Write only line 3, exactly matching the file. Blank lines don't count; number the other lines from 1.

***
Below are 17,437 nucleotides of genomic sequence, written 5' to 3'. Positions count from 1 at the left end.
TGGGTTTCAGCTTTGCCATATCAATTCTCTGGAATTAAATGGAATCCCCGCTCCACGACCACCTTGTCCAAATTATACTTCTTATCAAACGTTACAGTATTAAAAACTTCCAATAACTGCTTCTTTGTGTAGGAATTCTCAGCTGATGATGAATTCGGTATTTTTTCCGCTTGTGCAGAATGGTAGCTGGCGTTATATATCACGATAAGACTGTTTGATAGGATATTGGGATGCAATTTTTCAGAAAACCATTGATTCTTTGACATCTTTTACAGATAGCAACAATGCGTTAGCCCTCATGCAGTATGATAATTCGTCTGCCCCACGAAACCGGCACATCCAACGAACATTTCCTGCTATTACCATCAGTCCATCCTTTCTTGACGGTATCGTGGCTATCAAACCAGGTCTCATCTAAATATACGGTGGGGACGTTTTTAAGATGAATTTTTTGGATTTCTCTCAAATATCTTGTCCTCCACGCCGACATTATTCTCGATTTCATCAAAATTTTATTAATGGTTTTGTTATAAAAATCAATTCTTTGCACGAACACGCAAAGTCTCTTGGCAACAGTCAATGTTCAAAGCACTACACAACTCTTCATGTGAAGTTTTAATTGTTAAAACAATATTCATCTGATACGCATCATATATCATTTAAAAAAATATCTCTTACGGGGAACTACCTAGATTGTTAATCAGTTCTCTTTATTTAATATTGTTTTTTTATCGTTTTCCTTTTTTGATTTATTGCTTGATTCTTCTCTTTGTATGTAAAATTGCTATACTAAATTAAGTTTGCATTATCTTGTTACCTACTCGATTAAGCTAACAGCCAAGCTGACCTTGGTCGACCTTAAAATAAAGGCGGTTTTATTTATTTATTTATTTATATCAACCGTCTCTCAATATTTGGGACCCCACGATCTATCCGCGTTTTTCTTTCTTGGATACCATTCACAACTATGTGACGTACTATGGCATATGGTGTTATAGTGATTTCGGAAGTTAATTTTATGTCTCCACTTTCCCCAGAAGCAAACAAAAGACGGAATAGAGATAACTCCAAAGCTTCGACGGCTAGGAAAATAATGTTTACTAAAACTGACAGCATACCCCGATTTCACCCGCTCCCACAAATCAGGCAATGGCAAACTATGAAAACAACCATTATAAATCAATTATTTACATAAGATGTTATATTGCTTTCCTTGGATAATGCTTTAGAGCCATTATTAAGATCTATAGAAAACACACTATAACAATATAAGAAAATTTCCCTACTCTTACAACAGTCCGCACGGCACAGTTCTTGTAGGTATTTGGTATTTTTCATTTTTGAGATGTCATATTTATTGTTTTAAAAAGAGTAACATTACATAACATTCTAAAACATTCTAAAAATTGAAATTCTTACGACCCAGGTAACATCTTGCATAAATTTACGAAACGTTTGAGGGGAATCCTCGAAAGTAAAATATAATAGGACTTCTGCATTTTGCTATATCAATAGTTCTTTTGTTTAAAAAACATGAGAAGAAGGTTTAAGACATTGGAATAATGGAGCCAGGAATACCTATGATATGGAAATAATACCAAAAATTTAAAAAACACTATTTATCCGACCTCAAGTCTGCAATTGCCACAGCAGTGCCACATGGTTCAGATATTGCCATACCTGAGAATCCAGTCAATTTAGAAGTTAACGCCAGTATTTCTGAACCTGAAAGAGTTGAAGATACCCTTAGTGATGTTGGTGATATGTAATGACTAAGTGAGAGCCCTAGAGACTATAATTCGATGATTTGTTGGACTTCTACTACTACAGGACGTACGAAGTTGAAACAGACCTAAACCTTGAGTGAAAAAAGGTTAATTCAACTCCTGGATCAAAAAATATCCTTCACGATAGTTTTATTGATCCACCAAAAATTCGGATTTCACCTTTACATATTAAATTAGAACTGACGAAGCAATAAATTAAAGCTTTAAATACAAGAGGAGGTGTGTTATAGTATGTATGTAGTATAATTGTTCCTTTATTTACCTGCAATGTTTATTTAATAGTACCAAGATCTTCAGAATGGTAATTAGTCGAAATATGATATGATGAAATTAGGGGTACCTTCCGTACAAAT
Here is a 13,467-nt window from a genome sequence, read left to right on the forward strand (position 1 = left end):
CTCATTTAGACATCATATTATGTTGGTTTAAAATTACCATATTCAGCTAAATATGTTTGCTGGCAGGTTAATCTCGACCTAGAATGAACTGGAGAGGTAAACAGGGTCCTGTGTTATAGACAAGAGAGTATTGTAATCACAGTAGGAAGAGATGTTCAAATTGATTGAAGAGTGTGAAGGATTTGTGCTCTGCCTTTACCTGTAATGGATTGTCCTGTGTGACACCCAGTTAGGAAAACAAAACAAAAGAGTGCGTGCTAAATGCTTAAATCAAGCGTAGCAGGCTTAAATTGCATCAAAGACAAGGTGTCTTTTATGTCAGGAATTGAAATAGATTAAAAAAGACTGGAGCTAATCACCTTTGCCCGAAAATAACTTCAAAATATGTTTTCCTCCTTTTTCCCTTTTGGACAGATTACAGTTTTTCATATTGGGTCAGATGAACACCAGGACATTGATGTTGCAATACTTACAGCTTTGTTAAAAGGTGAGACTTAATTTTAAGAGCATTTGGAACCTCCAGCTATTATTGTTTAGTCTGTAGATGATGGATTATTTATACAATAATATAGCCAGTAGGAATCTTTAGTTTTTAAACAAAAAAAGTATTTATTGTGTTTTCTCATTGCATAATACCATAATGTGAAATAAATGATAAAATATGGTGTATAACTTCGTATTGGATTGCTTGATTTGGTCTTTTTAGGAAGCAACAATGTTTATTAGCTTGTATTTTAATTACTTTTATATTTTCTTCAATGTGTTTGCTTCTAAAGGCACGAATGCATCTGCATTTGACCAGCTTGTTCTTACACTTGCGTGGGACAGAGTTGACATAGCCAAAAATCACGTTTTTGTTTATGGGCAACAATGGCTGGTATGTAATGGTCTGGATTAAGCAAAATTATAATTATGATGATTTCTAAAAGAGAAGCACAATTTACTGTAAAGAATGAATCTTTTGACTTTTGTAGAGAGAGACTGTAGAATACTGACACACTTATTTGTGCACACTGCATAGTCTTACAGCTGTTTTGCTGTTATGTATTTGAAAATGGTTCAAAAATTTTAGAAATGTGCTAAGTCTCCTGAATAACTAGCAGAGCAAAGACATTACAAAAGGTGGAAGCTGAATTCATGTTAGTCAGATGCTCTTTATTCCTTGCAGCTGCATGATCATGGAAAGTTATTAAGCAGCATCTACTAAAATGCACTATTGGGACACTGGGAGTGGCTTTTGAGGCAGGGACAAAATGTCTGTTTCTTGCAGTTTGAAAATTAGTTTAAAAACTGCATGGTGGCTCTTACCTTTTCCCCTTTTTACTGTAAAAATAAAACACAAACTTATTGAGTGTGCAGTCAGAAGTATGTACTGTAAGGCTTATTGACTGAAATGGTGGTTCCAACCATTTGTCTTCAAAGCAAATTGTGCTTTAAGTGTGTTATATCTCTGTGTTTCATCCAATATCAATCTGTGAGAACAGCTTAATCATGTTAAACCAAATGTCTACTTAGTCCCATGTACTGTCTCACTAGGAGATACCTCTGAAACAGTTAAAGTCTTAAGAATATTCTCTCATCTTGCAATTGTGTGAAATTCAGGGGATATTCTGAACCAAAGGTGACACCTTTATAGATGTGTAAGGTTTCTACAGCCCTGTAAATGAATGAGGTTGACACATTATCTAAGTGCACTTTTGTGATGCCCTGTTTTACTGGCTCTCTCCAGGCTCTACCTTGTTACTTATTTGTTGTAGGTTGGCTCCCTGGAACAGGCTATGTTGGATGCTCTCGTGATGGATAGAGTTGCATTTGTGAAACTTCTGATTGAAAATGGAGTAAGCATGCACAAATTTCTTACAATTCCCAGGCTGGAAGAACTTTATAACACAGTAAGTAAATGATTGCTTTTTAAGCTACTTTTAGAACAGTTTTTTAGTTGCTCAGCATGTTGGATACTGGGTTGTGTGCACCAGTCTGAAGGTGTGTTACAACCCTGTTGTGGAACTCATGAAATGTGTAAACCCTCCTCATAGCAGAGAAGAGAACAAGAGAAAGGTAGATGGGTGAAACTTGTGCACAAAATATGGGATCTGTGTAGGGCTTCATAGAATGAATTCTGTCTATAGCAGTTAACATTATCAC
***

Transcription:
Here is a 13,467-nt window from a genome sequence, read left to right on the forward strand (position 1 = left end):